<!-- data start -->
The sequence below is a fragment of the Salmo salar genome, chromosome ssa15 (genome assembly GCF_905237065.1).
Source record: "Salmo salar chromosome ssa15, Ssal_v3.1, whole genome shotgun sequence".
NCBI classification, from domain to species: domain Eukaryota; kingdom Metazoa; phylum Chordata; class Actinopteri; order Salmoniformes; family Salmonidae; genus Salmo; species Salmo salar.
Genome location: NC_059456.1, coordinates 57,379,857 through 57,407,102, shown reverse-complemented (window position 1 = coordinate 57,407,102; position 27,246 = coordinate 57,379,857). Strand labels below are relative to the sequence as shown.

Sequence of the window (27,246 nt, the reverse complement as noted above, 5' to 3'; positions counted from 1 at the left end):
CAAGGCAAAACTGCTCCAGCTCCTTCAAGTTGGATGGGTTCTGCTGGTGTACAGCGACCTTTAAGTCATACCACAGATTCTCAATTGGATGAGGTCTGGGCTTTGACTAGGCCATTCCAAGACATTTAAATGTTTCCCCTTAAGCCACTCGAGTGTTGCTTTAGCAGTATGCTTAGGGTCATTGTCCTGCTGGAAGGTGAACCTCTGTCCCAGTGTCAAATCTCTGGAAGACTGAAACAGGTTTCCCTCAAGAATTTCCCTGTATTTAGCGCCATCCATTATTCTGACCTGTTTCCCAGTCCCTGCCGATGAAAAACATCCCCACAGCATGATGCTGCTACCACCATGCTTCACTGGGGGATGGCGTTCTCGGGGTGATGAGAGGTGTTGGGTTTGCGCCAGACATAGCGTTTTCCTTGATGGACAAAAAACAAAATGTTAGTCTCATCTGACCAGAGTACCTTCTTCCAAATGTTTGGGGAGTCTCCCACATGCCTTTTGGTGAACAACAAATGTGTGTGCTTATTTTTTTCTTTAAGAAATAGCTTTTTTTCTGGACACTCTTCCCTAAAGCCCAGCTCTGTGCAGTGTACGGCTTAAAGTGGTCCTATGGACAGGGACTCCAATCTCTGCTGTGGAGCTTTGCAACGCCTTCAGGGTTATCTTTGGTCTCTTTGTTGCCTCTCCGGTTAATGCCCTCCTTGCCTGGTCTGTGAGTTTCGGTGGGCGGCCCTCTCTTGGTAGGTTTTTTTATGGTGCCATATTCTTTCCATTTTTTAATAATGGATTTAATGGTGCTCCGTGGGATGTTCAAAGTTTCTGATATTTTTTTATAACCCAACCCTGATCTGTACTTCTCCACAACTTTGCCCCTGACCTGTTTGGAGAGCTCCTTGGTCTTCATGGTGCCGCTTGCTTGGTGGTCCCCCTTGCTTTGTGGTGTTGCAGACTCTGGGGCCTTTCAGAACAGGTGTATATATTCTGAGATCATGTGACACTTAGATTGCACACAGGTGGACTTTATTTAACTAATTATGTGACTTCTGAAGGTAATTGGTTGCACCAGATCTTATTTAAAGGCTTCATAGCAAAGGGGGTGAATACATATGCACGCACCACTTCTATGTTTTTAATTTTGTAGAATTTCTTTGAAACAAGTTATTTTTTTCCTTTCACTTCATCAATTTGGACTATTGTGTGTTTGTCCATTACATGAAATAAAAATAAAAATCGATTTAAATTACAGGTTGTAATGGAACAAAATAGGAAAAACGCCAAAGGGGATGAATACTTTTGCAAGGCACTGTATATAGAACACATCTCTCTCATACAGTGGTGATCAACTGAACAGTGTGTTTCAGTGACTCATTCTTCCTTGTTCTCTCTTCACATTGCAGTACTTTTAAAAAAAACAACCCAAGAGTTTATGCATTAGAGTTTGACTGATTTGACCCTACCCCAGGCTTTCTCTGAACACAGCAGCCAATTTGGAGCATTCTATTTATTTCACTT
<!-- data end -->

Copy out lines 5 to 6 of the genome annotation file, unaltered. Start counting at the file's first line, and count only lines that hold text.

Sequence of the window (27,246 nt, the reverse complement as noted above, 5' to 3'; positions counted from 1 at the left end):
CAAGGCAAAACTGCTCCAGCTCCTTCAAGTTGGATGGGTTCTGCTGGTGTACAGCGACCTTTAAGTCATACCACAGATTCTCAATTGGATGAGGTCTGGGCTTTGACTAGGCCATTCCAAGACATTTAAATGTTTCCCCTTAAGCCACTCGAGTGTTGCTTTAGCAGTATGCTTAGGGTCATTGTCCTGCTGGAAGGTGAACCTCTGTCCCAGTGTCAAATCTCTGGAAGACTGAAACAGGTTTCCCTCAAGAATTTCCCTGTATTTAGCGCCATCCATTATTCTGACCTGTTTCCCAGTCCCTGCCGATGAAAAACATCCCCACAGCATGATGCTGCTACCACCATGCTTCACTGGGGGATGGCGTTCTCGGGGTGATGAGAGGTGTTGGGTTTGCGCCAGACATAGCGTTTTCCTTGATGGACAAAAAACAAAATGTTAGTCTCATCTGACCAGAGTACCTTCTTCCAAATGTTTGGGGAGTCTCCCACATGCCTTTTGGTGAACAACAAATGTGTGTGCTTATTTTTTTCTTTAAGAAATAGCTTTTTTTCTGGACACTCTTCCCTAAAGCCCAGCTCTGTGCAGTGTACGGCTTAAAGTGGTCCTATGGACAGGGACTCCAATCTCTGCTGTGGAGCTTTGCAACGCCTTCAGGGTTATCTTTGGTCTCTTTGTTGCCTCTCCGGTTAATGCCCTCCTTGCCTGGTCTGTGAGTTTCGGTGGGCGGCCCTCTCTTGGTAGGTTTTTTTATGGTGCCATATTCTTTCCATTTTTTAATAATGGATTTAATGGTGCTCCGTGGGATGTTCAAAGTTTCTGATATTTTTTTATAACCCAACCCTGATCTGTACTTCTCCACAACTTTGCCCCTGACCTGTTTGGAGAGCTCCTTGGTCTTCATGGTGCCGCTTGCTTGGTGGTCCCCCTTGCTTTGTGGTGTTGCAGACTCTGGGGCCTTTCAGAACAGGTGTATATATTCTGAGATCATGTGACACTTAGATTGCACACAGGTGGACTTTATTTAACTAATTATGTGACTTCTGAAGGTAATTGGTTGCACCAGATCTTATTTAAAGGCTTCATAGCAAAGGGGGTGAATACATATGCACGCACCACTTCTATGTTTTTAATTTTGTAGAATTTCTTTGAAACAAGTTATTTTTTTCCTTTCACTTCATCAATTTGGACTATTGTGTGTTTGTCCATTACATGAAATAAAAATAAAAATCGATTTAAATTACAGGTTGTAATGGAACAAAATAGGAAAAACGCCAAAGGGGATGAATACTTTTGCAAGGCACTGTATATAGAACACATCTCTCTCATACAGTGGTGATCAACTGAACAGTGTGTTTCAGTGACTCATTCTTCCTTGTTCTCTCTTCACATTGCAGTACTTTTAAAAAAAACAACCCAAGAGTTTATGCATTAGAGTTTGACTGATTTGACCCTACCCCAGGCTTTCTCTGAACACAGCAGCCAATTTGGAGCATTCTATTTATTTCACTT